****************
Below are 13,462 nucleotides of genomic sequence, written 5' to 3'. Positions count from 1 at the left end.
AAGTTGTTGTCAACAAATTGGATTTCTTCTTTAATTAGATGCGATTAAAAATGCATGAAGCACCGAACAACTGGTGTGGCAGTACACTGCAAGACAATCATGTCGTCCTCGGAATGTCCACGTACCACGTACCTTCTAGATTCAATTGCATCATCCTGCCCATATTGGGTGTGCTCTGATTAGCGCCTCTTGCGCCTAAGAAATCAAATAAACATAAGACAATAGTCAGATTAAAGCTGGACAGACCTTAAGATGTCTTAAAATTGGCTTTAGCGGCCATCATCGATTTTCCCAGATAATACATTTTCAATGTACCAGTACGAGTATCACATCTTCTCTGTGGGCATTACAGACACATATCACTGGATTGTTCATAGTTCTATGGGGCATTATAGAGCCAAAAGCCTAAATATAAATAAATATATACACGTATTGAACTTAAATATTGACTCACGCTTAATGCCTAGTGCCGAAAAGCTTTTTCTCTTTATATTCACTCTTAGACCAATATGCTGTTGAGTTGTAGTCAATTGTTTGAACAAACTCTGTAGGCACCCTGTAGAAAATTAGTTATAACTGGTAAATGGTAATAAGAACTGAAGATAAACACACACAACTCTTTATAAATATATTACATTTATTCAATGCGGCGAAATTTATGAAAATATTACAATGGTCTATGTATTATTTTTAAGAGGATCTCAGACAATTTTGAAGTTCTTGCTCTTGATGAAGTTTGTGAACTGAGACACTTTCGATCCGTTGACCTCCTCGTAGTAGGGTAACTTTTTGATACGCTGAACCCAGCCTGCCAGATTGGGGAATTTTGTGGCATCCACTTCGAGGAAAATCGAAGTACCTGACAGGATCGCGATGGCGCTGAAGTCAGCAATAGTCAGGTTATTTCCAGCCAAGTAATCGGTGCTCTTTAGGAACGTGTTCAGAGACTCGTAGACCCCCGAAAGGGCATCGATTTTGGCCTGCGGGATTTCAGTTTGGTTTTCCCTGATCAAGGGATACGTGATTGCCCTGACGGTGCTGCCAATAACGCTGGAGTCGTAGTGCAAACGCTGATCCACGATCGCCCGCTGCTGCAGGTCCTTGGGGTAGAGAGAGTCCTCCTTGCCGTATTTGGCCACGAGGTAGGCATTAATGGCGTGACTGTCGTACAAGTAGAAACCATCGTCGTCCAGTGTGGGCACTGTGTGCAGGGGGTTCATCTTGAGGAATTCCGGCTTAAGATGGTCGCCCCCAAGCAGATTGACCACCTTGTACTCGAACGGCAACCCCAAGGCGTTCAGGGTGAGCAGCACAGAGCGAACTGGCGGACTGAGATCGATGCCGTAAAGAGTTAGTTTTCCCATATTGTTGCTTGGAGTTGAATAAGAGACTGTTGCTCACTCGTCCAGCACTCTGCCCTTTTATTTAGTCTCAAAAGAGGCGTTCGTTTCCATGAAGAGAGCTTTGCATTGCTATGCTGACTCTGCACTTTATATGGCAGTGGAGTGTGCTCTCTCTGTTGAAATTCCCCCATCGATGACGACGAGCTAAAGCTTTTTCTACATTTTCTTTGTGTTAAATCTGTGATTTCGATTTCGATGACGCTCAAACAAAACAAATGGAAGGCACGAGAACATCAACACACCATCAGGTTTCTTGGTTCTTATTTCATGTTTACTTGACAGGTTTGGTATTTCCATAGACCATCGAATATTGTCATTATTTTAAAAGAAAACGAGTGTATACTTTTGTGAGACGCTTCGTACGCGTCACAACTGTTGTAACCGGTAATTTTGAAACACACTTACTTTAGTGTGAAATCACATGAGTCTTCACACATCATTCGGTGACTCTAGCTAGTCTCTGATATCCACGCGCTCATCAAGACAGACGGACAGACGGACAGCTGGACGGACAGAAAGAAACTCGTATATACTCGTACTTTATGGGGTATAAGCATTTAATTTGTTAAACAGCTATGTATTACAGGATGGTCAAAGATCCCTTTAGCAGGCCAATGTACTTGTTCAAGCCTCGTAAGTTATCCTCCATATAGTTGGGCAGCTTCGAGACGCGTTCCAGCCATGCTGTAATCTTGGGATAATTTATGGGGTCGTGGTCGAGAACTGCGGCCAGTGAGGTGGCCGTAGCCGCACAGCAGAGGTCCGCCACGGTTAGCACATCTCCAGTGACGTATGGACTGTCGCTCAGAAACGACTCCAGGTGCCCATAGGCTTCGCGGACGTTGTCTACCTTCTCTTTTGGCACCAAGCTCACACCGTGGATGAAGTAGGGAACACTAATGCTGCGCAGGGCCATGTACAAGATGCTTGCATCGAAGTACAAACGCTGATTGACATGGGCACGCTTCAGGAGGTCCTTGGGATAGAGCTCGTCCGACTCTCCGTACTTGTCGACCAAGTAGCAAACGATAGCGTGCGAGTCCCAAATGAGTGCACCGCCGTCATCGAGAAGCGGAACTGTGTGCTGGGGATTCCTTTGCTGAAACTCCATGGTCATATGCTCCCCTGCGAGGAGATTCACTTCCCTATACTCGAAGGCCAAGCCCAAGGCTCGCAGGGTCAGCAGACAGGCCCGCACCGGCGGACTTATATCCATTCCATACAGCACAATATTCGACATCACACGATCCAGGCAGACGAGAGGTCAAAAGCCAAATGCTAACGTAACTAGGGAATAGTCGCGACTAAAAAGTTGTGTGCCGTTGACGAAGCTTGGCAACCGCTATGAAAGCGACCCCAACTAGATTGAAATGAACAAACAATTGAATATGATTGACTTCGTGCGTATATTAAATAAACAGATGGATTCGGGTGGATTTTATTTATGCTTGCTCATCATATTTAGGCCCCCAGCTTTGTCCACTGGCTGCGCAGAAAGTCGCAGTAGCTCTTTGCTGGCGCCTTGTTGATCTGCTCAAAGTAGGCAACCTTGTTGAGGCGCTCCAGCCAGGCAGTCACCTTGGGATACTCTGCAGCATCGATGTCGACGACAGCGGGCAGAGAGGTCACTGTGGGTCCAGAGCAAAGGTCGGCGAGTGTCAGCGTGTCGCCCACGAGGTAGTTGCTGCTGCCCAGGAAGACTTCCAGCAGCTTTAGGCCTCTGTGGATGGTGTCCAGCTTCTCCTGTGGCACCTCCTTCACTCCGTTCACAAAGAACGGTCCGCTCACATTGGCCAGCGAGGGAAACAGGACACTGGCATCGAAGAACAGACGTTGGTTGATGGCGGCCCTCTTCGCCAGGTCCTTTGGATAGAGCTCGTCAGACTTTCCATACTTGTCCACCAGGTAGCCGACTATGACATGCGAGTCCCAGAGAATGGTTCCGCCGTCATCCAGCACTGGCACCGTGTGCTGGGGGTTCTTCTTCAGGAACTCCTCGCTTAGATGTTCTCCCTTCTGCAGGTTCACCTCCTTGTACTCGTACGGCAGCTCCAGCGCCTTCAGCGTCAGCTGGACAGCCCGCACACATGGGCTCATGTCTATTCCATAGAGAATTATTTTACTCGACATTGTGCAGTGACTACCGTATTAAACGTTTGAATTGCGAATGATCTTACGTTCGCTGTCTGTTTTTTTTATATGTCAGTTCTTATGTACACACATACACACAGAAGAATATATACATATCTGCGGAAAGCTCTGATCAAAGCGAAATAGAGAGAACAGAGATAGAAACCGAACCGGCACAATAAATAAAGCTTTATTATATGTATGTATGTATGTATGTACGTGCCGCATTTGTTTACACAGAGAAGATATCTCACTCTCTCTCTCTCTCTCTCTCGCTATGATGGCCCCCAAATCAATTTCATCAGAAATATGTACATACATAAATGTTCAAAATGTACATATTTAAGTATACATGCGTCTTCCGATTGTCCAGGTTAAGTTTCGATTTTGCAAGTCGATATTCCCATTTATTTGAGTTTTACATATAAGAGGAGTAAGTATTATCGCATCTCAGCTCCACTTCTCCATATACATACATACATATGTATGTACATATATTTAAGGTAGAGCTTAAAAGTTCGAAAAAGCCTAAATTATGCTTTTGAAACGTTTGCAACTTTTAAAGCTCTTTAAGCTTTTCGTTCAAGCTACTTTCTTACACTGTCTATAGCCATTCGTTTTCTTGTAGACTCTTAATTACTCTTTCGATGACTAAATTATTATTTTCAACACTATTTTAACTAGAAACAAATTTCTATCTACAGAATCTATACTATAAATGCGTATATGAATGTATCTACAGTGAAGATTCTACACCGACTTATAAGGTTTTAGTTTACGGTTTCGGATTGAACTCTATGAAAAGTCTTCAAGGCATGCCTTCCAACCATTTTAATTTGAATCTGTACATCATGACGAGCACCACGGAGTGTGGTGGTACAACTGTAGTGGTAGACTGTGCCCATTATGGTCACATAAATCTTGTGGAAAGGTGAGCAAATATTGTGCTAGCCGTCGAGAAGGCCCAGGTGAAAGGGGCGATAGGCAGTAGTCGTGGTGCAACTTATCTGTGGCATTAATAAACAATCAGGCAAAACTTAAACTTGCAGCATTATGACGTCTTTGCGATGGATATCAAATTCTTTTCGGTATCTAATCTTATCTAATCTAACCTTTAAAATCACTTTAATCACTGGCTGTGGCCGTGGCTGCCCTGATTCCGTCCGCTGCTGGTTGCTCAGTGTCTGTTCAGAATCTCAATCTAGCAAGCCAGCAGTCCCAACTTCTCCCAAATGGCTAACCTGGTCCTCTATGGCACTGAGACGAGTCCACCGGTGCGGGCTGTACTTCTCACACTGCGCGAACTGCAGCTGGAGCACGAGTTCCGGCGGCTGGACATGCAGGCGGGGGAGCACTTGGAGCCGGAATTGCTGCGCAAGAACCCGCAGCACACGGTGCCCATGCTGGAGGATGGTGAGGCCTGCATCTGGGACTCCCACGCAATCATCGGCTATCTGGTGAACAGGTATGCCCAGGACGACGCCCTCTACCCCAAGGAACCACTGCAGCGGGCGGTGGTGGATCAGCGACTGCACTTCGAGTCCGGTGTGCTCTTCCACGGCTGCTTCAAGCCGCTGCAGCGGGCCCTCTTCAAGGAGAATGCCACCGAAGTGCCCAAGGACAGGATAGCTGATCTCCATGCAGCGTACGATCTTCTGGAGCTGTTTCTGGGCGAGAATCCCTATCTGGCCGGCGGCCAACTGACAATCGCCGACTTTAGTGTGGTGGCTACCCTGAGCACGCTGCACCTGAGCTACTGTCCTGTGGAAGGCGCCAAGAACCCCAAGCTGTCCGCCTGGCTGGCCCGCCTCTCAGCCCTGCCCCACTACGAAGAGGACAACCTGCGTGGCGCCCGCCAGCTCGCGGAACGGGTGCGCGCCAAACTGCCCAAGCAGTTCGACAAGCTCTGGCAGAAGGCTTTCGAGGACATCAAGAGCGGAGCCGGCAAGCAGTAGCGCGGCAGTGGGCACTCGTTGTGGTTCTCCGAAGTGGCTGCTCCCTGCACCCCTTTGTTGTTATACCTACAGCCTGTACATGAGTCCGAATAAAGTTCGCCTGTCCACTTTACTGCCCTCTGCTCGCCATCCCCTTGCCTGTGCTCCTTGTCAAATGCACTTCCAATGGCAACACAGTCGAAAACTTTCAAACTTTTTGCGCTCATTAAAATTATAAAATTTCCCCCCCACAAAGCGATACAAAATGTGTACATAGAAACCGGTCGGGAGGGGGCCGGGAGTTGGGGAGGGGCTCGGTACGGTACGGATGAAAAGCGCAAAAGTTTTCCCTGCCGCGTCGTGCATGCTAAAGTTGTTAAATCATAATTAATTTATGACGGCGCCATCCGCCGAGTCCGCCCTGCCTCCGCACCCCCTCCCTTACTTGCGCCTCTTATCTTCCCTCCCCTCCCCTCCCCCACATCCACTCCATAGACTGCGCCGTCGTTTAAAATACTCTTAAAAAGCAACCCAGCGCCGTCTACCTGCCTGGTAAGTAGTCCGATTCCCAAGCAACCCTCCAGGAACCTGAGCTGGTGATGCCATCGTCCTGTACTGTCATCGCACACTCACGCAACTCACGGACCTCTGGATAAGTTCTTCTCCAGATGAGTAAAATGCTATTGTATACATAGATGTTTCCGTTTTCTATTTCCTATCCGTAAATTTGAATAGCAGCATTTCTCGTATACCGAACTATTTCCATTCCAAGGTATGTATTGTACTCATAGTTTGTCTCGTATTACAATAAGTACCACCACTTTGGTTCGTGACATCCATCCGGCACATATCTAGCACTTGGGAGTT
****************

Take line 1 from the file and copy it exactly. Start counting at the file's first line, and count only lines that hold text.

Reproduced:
Below are 13,462 nucleotides of genomic sequence, written 5' to 3'. Positions count from 1 at the left end.